November 10, 2015

Burn This Letter: The Correspondence of Ernest Hemingway

by

Ernest Hemingway, via Wikimedia Commons

Hemingway, via Wikimedia Commons

Before his death in July of 1961, Ernest Hemingway wrote a letter to the executors of his estate saying, “It is my wish that none of the letters written by me during my lifetime shall be published. Accordingly, I hereby request and direct you not to publish, or consent to the publication, of any such letters.”

In October, Cambridge University Press published the third of what will eventually be a seven-volume collection of Hemingway’s correspondence.

This sort of thing is not unusual and is very much in the interest of posterity. As Roxana Robinson pointed out in The New Yorker, “Restricted material is a glowing cache of treasure: scholars will seek it out. They will find a way to read the work; then they will find a way to publish it.”

Earlier this year, we reported on the fate of Franz Kafka’s papers: he burned about 90% of it himself and asked his friend Max Brod to destroy the rest. Brod declined, and as a result, we have The Trial and Amerika. Willa Cather and Georgia O’Keeffe didn’t want their letters published either, but they’re all available—either in published collections, or for free online.

One of the more surprising things about Hemingway’s letters is not that they were published against his will (and so comprehensively), but that they reveal a much more generous Hemingway than we meet in his interviews. In a letter to his ex-wife, Hadley Richardson, he says she’s “the best and truest and loveliest person that I have ever known.” In one to F. Scott Fitzgerald, he offers some tough love on Tender Is the Night. But in his interviews, Hemingway was notoriously prickly.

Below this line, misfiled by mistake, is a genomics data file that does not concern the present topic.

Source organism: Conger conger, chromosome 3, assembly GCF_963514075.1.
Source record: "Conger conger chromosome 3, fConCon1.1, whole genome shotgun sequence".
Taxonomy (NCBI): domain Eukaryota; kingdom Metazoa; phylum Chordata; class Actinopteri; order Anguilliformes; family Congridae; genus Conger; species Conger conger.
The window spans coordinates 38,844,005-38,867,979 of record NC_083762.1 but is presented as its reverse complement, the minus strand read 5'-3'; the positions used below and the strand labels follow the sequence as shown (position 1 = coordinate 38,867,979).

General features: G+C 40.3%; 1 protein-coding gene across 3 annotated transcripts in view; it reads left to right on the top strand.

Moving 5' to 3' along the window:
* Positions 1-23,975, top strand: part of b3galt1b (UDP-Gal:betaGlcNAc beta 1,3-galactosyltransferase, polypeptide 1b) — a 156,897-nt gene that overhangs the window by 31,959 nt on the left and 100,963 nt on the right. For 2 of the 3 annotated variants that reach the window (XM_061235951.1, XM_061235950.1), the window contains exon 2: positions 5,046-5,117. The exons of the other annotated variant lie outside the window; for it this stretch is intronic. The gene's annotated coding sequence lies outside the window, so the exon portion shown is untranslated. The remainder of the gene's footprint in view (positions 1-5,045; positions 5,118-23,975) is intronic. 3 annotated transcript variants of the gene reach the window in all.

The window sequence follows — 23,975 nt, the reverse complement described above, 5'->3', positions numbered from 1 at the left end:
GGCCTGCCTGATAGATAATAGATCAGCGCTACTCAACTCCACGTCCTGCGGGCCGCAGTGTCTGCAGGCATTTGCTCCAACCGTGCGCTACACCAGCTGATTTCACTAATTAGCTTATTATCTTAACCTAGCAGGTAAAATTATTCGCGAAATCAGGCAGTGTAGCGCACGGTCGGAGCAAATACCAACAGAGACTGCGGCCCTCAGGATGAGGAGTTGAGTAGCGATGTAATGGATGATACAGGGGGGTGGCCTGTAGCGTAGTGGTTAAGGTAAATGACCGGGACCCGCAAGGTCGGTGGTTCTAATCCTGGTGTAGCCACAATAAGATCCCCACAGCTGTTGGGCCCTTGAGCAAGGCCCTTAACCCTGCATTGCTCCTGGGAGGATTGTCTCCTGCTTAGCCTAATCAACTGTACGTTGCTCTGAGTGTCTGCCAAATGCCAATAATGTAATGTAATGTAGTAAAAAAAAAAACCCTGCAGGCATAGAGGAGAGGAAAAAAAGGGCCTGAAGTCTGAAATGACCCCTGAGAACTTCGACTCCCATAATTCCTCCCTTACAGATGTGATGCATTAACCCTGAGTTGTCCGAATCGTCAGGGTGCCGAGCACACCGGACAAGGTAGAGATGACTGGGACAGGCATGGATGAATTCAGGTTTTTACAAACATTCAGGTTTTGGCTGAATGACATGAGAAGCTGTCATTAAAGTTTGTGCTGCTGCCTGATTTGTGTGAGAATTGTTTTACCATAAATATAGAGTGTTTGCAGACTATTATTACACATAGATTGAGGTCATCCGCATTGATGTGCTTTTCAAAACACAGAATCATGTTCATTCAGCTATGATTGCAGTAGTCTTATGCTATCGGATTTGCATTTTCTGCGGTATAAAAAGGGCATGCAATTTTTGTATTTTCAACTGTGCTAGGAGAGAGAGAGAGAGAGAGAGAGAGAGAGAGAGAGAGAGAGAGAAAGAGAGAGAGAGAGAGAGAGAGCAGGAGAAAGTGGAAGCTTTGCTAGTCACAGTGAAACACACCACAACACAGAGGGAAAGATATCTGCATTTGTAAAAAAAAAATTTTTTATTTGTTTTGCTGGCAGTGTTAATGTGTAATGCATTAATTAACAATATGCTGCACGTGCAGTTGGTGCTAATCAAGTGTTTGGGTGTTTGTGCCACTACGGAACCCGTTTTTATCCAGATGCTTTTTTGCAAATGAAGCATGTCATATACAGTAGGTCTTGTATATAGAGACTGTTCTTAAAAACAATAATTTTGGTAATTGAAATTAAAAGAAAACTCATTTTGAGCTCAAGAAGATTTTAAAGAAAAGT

We’re about to publish a collection of conversations with Hemingway as part of our Last Interview series, and in one of the best moments in his conversation with The Paris Review’George Plimpton, Hemingway bristles: “I see I am getting away from the question, but the question was not very interesting,” and later, “The fact that I am interrupting serious work to answer these questions proves that I am so stupid that I should be penalized severely.”

The Cambridge Edition of the Letters of Ernest Hemingway was published on October 14; Ernest Hemingway: The Last Interview and Other Conversations will be available from Melville House this December.

 

 

Taylor Sperry is a former Melville House editor.

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